Increasing Organ Donation In The United States
Organ Donation in the United States is undoubtedly an important topic that is severely under addressed. While there are over 156 million people registered to donate organs to those in need, more than eight thousand people succumb each year while waiting for a lifesaving organ in the United States. I am almost positive that you know the feeling of wanting something but not being able to have it. Maybe it is your favorite curling iron that has been out of stock online for months. You place a special order, but you still must wait what seems like an eternity for a curling iron, how disappointing, luckily for you, you will not die without a curling iron. Similarly to organ transplantation, it may not necessarily be that you cannot afford it, but that it is simply not available to you, although it is out there, can be frustrating to say the least. The topic of organ donation in the united states needs to be further addressed and we must do more as a country to halt the shortage of available organs in our country to help save more lives. It is unique and challenging in this field of such sophisticated medicine that the major impediment to life-saving treatment is not science, but rather the human element.
Now, let us say that there are 10 special edition Ferrari’s roaming the streets of America that are worth one million dollars each. You have one million dollars to anyone who will sell it to you, but for the people who do have it, they have decided that it doesn’t matter, they want the Ferrari because its theirs and its simply not worth it to get rid of it, there is no real benefit to them. Based on that logic, you are out of luck, so, so much for that luxury car that you want. Is this similar to people who are not willing to donate their organs, there is just simply no benefit to them? Now, instead of wanting something you cannot have, what if you needed something you could not have? What if the thing you needed were a lifesaving organ? If you were on an organ transplant wait list, you would be one of one hundred and twelve thousand people waiting for a lifesaving organ transplant. Without a perfect match for you, you could become one of the eight thousand people per year who die because organs are not donated in time. What if the perfect match for you were out there walking around, they have no idea that you need an organ, or they have simply decided organ donation is not for them? How can we change the statistic of eight thousand people dying every year? What are the reasons why people choose not to donate?
Let’s start off by talking about what exactly organ donation in the United States consists of. According to Organdonor.gov, one hundred and twelve thousand men, women, and children were on the national transplant waiting list as of March two thousand twenty, and another new person is added to the waiting list every ten minutes (“Organ Donation Statistics | Organ Donor”).As stated earlier, there are over one hundred and fifty-six million registered donors nationally, more than half of the population in the United States. So, we find ourselves wondering why do we have such a shortage of available organs? The truth of the matter is that only about three in every one thousand donors die in a way that makes them eligible for organ donation. What does that even mean? Mathematically speaking, that means that out of one hundred and fifty six million people, only four hundred and sixty eight thousand will be eligible to donate their organs, which is a drastic reduction in the number of donors from one hundred and fifty six million. You may be saying there are only one hundred and twelve thousand people on the waiting list, that is four times the number of available organs we need. However, we must consider that there is a matching process, and just because someone is eligible to donate, does not necessarily mean they are a match for one who needs the organ.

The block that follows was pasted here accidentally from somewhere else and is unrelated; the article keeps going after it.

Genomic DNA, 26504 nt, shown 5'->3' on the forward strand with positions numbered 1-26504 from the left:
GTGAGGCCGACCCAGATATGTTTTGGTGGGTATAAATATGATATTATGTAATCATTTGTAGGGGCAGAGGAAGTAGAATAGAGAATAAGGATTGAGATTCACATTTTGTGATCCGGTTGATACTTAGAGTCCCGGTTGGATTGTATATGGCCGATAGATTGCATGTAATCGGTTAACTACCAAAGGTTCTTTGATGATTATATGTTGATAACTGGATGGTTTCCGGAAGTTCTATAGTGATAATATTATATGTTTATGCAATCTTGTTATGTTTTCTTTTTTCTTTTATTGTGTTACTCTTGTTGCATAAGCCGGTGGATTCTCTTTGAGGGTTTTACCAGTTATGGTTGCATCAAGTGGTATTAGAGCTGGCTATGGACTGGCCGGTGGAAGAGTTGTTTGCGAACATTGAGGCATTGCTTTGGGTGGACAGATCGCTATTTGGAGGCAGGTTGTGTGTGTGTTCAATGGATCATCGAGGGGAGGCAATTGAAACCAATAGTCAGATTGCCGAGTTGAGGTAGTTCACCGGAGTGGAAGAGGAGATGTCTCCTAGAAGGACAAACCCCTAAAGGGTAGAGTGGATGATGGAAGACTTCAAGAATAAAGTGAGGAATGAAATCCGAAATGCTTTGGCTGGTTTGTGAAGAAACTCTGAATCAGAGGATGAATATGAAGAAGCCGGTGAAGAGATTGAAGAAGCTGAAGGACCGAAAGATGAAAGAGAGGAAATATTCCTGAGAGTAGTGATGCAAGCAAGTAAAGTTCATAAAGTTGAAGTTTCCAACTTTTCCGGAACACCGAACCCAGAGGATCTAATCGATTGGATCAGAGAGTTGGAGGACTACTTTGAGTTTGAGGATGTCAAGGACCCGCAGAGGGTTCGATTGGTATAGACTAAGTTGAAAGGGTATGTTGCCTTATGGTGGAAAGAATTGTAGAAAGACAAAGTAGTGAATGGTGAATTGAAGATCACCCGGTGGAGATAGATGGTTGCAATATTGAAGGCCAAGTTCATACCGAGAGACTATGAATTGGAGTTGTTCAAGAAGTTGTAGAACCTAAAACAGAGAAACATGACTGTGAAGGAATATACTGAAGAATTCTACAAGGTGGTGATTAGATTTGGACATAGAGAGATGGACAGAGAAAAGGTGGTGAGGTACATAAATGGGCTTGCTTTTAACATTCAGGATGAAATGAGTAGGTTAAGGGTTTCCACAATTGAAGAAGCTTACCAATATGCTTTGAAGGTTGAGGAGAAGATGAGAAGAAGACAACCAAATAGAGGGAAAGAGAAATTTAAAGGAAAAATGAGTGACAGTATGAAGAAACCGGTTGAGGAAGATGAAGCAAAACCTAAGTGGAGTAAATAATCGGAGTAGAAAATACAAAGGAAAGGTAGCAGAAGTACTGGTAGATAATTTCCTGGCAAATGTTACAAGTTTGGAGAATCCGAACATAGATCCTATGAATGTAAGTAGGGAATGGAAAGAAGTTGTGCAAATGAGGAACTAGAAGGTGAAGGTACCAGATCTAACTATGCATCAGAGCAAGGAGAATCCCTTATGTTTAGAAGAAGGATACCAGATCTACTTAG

When matching organs from deceased donors to patients on the waiting list, many factors are taken into account, such as blood type, body size, severity of the patients medical condition, distance between the donor and patients hospital, and whether the patient is available at the time, meaning the patient has no current infection, or another temporary reason the transplant could not take place. In some cases, depending on the organ, some factors are more important than others, such as how close the patient is. Being that certain organs can only spend a limited amount of time outside of the body, for instance the heart, can spend only four to six hours outside of the body, whereas a kidney can spend twenty-four to thirty- six hours outside the body, These factors play a huge role in donation statistics and are just one of many reasons why there is such a shortage of organs.